xXx: Return of Xander Cage
The last forty minutes of the movie do come together in a pretty diverting way.
You don't have to be a physicist—you don't even have to be good at math, I can certainly attest to that—to enjoy the energy, camaraderie and giddy thrill of discovery that radiates from the documentary "Particle Fever".
That's much of the beauty of director Mark Levinson's film. He's taken a potentially daunting topic—the search for the elusive and highly significant Higgs boson particle, also known as the "God particle"—and turned it into a movie that's not just accessible but fun, with a surprisingly emotional payoff at the end.
Levinson is a physicist-turned-filmmaker himself, so it's clear that he wanted the science to be tangible and authentic. At the same time, he's wisely chosen figures to follow from among the 10,000 people involved from over 100 nationalities who can bring this highly specific work to life for the layperson. They include producer/Johns Hopkins University professor David Kaplan, a theoretical physicist who's loose and chatty as he describes what this discovery would mean to the world: "It's gonna change everything," he says in understated hyperbole.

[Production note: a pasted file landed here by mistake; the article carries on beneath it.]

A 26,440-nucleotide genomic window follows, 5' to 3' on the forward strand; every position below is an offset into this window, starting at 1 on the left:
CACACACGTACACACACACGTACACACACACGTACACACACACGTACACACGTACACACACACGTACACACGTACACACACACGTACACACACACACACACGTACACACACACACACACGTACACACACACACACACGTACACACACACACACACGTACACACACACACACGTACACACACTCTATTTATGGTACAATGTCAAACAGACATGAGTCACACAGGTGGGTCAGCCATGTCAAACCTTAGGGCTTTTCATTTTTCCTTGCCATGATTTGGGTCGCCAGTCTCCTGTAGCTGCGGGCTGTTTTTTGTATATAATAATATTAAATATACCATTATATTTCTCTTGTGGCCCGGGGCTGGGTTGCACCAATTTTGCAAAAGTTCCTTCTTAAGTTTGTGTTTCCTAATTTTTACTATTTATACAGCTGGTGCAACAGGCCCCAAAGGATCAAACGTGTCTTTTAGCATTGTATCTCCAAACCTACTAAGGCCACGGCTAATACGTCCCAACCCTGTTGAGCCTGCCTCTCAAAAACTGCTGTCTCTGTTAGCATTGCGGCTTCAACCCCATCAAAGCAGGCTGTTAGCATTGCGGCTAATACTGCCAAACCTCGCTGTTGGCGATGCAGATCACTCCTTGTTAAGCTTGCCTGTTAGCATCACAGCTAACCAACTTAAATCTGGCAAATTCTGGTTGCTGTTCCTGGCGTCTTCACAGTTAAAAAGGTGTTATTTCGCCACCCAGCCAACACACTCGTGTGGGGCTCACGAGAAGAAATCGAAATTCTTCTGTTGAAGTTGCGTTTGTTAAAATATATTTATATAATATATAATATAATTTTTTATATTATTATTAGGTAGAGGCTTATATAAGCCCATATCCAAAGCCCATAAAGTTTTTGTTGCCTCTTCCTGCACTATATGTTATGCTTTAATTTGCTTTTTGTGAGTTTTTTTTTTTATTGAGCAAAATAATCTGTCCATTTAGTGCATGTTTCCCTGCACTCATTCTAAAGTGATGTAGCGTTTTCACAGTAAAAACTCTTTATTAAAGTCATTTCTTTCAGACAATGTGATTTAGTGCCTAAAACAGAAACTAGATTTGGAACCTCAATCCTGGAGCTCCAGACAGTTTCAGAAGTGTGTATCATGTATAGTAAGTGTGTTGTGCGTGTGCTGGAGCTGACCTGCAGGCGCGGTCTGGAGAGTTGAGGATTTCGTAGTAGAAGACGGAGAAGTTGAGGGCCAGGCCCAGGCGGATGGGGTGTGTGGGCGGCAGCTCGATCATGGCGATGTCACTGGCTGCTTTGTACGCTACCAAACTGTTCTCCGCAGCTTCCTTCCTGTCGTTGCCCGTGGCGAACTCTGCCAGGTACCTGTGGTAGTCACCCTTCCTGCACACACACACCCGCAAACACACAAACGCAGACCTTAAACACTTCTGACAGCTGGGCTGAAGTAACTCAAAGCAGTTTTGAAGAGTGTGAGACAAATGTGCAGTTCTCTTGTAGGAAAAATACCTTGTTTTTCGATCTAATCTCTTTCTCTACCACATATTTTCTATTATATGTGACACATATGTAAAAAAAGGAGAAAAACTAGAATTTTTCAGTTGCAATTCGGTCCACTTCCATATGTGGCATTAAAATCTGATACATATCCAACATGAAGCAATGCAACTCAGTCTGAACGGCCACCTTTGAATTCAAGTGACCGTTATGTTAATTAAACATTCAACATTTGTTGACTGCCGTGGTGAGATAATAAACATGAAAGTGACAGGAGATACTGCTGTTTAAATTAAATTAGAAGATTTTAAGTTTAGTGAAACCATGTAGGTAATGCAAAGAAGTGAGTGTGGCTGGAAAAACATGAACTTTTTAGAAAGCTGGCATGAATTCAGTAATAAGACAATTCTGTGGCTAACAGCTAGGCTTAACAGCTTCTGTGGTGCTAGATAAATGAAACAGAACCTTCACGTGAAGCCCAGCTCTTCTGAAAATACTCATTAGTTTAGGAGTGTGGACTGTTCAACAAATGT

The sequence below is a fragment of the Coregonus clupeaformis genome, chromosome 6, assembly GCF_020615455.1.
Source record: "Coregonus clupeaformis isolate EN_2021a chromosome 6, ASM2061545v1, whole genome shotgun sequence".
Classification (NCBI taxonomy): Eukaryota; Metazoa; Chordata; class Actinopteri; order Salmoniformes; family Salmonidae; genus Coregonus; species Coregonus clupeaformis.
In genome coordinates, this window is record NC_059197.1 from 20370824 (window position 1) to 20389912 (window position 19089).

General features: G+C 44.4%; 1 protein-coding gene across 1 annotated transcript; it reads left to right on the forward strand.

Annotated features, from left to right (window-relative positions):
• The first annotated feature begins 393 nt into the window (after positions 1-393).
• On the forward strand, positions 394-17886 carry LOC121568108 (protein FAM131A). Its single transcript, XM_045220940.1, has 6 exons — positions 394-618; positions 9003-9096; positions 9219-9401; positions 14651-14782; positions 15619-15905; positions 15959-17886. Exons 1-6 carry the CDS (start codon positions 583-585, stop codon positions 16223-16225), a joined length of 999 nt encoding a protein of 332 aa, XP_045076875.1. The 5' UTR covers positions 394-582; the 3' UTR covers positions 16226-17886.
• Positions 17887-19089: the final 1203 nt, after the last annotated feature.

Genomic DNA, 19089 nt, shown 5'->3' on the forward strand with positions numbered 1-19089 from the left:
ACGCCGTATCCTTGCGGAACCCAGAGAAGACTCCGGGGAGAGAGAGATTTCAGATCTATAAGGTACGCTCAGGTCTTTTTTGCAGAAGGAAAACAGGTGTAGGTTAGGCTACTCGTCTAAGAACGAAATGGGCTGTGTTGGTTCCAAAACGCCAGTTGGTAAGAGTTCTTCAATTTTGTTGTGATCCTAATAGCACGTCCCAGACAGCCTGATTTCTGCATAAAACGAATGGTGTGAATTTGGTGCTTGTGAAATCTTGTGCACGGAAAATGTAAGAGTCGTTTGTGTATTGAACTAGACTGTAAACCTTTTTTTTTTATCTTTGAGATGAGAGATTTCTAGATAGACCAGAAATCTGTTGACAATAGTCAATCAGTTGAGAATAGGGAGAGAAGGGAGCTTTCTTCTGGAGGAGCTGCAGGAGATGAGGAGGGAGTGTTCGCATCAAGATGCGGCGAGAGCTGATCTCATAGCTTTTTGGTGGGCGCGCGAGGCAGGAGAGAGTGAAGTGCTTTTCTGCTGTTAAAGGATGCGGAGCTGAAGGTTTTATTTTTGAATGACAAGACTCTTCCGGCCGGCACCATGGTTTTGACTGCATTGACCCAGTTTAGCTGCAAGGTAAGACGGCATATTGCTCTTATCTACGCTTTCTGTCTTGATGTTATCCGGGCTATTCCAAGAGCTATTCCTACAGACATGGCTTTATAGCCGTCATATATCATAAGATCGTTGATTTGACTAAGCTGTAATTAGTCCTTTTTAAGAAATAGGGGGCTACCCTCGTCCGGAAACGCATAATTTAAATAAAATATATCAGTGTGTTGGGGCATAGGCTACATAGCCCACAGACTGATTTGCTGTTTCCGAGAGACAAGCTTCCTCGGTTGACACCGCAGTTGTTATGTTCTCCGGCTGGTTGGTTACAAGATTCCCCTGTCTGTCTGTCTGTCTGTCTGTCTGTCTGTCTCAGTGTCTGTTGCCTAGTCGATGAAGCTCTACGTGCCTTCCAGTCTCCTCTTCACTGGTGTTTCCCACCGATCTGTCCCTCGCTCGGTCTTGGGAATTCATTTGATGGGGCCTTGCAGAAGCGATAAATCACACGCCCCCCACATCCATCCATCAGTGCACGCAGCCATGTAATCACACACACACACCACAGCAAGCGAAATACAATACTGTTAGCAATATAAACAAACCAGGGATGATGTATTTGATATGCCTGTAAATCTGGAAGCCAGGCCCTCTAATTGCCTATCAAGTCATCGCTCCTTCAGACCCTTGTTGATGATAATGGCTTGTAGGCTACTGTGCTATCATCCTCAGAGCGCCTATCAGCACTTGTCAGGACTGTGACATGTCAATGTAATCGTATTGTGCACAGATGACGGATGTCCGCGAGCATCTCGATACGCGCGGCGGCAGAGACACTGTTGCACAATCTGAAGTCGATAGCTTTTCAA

Post-doctorate scholar Monica Dunford is the one who consistently explains this complicated process in smart but easy-to-understand terms. She compares the control room during these experiments to a room full of 6-year-olds whose birthday is next week.